Draft genome assembly and transcriptome sequencing of the golden algae Hydrurus foetidus (Chrysophyceae)

Hydrurusfoetidus is a freshwater alga belonging to the phylum Heterokonta. It thrives in cold rivers in polar and high alpine regions. It has several morphological traits reminiscent of single-celled eukaryotes, but can also form macroscopic thalli. Despite its ability to produce polyunsaturated fatty acids, its life under cold conditions and its variable morphology, very little is known about its genome and transcriptome. Here, we present an extensive set of next-generation sequencing data, including genomic short reads from Illumina sequencing and long reads from Nanopore sequencing, as well as full length cDNAs from PacBio IsoSeq sequencing and a small RNA dataset (smaller than 200 bp) sequenced with Illumina. We combined this data with, to our knowledge, the first draft genome assembly of a chrysophyte algae. The assembly consists of 5069 contigs to a total assembly size of 171 Mb and a 77% BUSCO completeness. The new data generated here may contribute to a better understanding of the evolution and ecological roles of chrysophyte algae, as well as to resolve the branching patterns within the Heterokonta.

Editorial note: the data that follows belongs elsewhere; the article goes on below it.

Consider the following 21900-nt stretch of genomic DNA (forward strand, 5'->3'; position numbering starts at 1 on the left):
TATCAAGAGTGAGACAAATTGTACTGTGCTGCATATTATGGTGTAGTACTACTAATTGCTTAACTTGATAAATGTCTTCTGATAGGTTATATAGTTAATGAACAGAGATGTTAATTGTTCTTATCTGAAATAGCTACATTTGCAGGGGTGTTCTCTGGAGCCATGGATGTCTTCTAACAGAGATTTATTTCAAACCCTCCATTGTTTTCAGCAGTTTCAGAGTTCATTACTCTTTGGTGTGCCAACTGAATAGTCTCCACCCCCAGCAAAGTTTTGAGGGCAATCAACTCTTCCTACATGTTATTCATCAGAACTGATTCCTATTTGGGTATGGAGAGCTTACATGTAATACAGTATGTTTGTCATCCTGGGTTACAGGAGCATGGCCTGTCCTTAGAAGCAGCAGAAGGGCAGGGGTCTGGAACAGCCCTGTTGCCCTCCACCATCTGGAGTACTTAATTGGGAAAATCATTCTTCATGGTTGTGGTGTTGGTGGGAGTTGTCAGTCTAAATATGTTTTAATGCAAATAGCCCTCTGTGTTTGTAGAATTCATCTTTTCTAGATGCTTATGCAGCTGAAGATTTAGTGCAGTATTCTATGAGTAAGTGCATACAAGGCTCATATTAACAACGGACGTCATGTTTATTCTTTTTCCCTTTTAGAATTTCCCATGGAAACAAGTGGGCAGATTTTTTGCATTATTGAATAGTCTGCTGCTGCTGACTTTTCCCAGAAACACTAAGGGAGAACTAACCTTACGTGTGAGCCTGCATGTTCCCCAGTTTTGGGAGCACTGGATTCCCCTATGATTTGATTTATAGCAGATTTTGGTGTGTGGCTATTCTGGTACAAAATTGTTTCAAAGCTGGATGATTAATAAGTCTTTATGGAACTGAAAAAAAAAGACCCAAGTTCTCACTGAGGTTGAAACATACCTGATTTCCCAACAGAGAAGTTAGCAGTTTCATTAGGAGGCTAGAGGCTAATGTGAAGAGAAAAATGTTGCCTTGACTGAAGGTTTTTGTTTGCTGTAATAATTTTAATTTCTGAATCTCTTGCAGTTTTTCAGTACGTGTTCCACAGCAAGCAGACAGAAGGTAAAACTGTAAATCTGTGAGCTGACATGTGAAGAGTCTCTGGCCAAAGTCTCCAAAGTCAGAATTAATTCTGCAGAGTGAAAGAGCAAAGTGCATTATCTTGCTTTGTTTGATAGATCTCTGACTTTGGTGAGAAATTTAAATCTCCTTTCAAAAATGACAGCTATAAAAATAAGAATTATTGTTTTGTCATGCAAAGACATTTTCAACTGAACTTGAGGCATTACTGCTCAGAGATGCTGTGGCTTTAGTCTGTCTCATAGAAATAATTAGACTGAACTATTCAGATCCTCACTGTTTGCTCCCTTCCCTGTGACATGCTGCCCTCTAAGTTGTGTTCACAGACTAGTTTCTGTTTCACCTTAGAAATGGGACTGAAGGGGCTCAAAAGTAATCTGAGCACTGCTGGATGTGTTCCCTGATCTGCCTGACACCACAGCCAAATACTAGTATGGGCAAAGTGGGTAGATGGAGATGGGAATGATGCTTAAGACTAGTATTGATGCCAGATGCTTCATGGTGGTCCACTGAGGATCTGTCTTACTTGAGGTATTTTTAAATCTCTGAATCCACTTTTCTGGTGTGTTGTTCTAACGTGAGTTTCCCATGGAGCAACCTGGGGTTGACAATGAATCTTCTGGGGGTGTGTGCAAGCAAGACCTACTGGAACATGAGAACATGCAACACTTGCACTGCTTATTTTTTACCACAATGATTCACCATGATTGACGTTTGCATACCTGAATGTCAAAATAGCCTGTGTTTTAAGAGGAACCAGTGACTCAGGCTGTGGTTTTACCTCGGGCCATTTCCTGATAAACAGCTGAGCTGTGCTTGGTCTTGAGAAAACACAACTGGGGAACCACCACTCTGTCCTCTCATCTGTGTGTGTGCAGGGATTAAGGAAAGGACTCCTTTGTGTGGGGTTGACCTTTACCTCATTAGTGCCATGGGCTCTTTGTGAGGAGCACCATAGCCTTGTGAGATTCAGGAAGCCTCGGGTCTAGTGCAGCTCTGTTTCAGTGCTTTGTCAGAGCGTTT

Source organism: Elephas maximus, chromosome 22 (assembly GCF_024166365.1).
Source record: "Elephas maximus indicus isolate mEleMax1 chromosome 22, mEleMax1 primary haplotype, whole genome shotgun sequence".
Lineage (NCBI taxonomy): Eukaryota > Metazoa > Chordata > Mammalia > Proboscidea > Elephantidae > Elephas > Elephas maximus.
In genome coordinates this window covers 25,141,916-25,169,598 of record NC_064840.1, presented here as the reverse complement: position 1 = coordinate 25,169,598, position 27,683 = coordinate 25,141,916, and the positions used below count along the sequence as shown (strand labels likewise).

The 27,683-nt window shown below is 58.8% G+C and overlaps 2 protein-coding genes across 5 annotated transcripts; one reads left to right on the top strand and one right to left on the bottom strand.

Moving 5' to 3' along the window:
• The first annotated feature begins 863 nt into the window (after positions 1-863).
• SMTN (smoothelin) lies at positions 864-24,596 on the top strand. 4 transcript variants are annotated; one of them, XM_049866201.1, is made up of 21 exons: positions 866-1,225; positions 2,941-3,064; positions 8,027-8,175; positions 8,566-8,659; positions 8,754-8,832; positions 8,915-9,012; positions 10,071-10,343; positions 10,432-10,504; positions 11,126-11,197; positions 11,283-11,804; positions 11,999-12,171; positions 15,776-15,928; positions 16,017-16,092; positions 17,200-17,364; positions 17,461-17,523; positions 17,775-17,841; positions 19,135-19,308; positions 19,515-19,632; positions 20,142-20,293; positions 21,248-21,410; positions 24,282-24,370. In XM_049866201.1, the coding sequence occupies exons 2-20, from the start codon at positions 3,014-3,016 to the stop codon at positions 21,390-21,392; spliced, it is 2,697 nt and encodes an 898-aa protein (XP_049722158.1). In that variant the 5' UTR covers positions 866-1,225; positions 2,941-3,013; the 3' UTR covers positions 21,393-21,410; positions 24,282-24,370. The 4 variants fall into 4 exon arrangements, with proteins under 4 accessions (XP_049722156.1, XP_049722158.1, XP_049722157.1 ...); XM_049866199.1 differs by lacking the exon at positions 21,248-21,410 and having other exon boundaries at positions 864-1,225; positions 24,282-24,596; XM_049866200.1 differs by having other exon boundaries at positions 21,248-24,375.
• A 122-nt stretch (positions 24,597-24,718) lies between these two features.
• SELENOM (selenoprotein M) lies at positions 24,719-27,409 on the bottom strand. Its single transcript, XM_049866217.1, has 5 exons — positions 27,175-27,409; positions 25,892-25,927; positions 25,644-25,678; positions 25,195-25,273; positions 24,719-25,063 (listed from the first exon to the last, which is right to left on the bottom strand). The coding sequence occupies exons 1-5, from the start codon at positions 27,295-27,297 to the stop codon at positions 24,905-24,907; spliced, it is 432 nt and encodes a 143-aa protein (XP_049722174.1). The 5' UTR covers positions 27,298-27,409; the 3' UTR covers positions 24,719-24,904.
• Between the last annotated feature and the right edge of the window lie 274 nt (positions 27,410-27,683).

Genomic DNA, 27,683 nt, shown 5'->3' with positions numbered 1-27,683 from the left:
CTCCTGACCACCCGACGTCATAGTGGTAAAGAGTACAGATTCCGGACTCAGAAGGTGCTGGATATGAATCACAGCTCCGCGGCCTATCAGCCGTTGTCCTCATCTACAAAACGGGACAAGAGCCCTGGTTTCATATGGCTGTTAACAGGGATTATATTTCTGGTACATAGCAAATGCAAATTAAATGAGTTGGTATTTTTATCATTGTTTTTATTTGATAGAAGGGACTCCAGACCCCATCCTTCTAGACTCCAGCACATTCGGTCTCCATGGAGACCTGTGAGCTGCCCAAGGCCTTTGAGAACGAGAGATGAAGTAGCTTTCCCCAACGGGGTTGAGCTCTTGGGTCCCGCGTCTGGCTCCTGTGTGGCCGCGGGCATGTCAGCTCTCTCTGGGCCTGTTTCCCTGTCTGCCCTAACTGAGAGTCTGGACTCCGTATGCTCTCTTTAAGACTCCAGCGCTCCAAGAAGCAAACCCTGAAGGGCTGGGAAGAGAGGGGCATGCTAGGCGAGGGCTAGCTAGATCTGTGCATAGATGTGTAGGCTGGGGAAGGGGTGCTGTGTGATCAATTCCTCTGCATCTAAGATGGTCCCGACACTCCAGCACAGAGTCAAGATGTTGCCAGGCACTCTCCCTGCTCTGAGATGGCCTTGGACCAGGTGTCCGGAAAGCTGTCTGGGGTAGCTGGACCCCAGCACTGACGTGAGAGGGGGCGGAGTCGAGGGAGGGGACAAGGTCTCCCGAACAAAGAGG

April 21, 2020  |  

A siphonous macroalgal genome suggests convergent functions of homeobox genes in algae and land plants.

Genome evolution and development of unicellular, multinucleate macroalgae (siphonous algae) are poorly known, although various multicellular organisms have been studied extensively. To understand macroalgal developmental evolution, we assembled the ~26?Mb genome of a siphonous green alga, Caulerpa lentillifera, with high contiguity, containing 9,311 protein-coding genes. Molecular phylogeny using 107 nuclear genes indicates that the diversification of the class Ulvophyceae, including C. lentillifera, occurred before the split of the Chlorophyceae and Trebouxiophyceae. Compared with other green algae, the TALE superclass of homeobox genes, which expanded in land plants, shows a series of lineage-specific duplications in this siphonous macroalga. Plant hormone signalling components were also expanded in a lineage-specific manner. Expanded transport regulators, which show spatially different expression, suggest that the structural patterning strategy of a multinucleate cell depends on diversification of nuclear pore proteins. These results not only imply functional convergence of duplicated genes among green plants, but also provide insight into evolutionary roots of green plants. Based on the present results, we propose cellular and molecular mechanisms involved in the structural differentiation in the siphonous alga. © The Author(s) 2019. Published by Oxford University Press on behalf of Kazusa DNA Research Institute.